• Generating significantly (7%) better results from their investments in social, mobile and digital media

• Mastering the nuances of search and influencer marketing better than their peers

• Generating significantly (7%) better results from investments in Public Relations and Promotions and Incentives.

They are also achieving much better growth outcomes than average marketers from their marketing strategies, investments, and actions across 27 measures of business performance across the entire customer journey. By optimizing their marketing investment mix and performance, the high performers were able to get superior business results from their investments, including:

• Superior brand awareness outcomes in terms of social and traditional media performance indicators, as well as generating brand preference. For example, high performing marketers are over 10% more effective at leveraging social media channels to improve brand awareness.

• Better customer engagement in terms of campaign response, registration, opt-in, calls and time on-site. High performing marketers are over 9% more effective at generating inquiries, responses and registrations from their customer engagement programs.

• Significantly better demand generation with higher offer response rates and lead volumes. High performing marketers are over 9% more effective at generating responses to offers and face-to-face meetings from their demand-generation programs.

• Better sales outcomes in terms of ticket size, customer satisfaction (Net Promoter Score) and adoption rates. High performing marketers are over 10% more effective at turning customers into users and advocates (Net Promoters).

Tracey Paull, EVP Director at Starcom, points out that old measurement approaches are also part of the issue: “The real reason we see marketers moving away from measurement is not because they don’t believe in understanding what works and doesn’t … it’s because many of today’s measurement solutions are devoid of applicable learnings for future campaigns – either delivered too late or too macro. Measurement that is conducted and held accountable to be actionable at a granular level is what marketers should demand.”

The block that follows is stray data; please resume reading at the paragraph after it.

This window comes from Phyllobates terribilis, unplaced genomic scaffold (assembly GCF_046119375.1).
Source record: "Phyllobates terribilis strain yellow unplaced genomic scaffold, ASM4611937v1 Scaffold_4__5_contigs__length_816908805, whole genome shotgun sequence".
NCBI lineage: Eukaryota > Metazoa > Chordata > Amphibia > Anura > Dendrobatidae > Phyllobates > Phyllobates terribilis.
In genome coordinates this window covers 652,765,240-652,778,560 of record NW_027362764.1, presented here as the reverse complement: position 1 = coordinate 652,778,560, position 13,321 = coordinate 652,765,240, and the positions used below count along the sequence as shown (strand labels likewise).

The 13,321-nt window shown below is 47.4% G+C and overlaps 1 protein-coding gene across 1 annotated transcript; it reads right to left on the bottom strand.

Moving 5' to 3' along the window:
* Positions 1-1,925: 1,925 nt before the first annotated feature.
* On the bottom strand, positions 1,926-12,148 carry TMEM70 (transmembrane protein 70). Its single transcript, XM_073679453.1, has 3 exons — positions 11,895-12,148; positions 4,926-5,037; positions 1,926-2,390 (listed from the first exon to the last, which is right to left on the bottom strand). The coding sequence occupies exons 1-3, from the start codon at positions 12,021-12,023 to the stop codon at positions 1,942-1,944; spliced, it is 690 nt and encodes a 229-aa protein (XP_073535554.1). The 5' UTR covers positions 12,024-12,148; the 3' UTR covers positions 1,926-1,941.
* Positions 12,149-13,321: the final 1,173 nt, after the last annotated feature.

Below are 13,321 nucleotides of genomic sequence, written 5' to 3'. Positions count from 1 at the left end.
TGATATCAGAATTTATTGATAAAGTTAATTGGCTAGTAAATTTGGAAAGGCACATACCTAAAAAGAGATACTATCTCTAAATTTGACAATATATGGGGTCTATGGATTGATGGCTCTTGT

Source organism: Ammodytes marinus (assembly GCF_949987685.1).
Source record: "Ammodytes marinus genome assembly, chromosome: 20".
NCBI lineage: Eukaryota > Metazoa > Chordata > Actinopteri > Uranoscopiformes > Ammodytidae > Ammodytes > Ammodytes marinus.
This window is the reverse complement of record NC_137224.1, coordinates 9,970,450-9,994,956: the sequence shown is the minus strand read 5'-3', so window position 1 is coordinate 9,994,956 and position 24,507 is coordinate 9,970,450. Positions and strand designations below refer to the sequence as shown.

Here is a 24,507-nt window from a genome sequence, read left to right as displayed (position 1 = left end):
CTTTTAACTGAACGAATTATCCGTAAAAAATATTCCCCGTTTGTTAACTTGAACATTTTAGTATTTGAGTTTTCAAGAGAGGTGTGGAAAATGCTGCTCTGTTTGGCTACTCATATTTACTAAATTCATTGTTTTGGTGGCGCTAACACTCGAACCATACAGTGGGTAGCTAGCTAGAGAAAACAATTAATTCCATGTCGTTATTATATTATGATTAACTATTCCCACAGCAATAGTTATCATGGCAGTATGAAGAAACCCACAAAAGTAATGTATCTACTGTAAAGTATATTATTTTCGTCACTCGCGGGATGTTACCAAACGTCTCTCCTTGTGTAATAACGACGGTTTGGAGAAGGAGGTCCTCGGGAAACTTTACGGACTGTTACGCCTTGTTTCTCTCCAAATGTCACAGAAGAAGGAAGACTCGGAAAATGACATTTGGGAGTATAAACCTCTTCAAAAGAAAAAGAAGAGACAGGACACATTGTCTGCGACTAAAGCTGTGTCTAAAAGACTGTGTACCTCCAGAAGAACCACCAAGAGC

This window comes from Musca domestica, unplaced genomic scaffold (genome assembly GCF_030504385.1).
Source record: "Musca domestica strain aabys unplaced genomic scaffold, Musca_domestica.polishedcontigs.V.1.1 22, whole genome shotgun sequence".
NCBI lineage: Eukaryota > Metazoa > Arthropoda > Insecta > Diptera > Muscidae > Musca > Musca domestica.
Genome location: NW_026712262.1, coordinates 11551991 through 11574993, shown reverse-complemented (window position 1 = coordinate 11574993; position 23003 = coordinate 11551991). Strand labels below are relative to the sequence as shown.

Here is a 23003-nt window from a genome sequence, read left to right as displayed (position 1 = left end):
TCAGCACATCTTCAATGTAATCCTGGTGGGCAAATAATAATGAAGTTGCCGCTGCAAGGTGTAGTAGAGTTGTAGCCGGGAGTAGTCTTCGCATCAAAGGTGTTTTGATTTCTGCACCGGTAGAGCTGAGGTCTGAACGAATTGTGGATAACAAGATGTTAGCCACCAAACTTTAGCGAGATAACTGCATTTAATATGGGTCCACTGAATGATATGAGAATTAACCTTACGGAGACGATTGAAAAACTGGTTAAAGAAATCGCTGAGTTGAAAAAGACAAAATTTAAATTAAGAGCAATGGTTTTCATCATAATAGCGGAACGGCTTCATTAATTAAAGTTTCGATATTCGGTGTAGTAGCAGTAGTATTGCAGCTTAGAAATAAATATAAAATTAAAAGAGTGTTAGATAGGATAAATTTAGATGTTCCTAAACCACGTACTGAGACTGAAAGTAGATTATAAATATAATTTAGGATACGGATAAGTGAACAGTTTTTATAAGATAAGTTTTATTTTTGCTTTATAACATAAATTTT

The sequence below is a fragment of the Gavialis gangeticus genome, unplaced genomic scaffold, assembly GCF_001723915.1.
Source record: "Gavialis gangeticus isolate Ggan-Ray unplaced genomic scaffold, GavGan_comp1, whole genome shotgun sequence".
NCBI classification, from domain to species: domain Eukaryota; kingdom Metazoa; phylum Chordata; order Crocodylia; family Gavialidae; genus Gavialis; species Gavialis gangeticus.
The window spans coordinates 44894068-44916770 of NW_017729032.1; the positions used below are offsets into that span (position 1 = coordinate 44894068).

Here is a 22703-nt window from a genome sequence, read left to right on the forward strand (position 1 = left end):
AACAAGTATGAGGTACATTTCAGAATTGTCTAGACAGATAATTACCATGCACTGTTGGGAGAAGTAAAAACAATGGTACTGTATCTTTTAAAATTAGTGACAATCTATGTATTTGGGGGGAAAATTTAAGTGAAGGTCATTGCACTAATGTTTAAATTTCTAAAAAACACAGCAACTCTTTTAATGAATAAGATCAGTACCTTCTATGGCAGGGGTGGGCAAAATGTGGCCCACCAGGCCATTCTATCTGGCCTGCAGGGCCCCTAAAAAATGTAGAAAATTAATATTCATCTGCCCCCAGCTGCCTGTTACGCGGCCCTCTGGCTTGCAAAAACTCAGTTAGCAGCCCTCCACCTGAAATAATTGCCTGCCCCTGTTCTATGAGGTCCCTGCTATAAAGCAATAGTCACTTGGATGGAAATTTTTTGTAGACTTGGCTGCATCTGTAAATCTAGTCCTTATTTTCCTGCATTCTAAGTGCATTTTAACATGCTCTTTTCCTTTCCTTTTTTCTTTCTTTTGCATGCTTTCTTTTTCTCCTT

Today’s measurement methodologies don’t require the same tradeoffs between granularity and timeliness. A smart measurement agenda that incorporates the critical feedback across key areas such as brand health metrics, performance metrics, and financial metrics can provide more rapid, actionable feedback for marketers to use developmentally, not merely as post-campaign yardsticks.

The key for marketers must be to maintain a growth mindset, by understanding deeply the impact of their investments. Are they driving incremental sales or base? Are they bringing in new customers or shifting forward purchasing decisions among current customers? Are they converting full price buyers or discounted sales? Are they winning with switchers? Are they building the brand or the business? Is growth sustainable or short term? Are they winning on effectiveness, efficiency or both? What do they need to do differently next time to drive even higher sustainable returns?

Cutting measurement investment reduces the feedback marketers receive about what works and what doesn’t. It obscures the impact of marketing and media investments. Without feedback, there is no way to learn. And without learning, there is no way to improve. There’s nothing truer than that.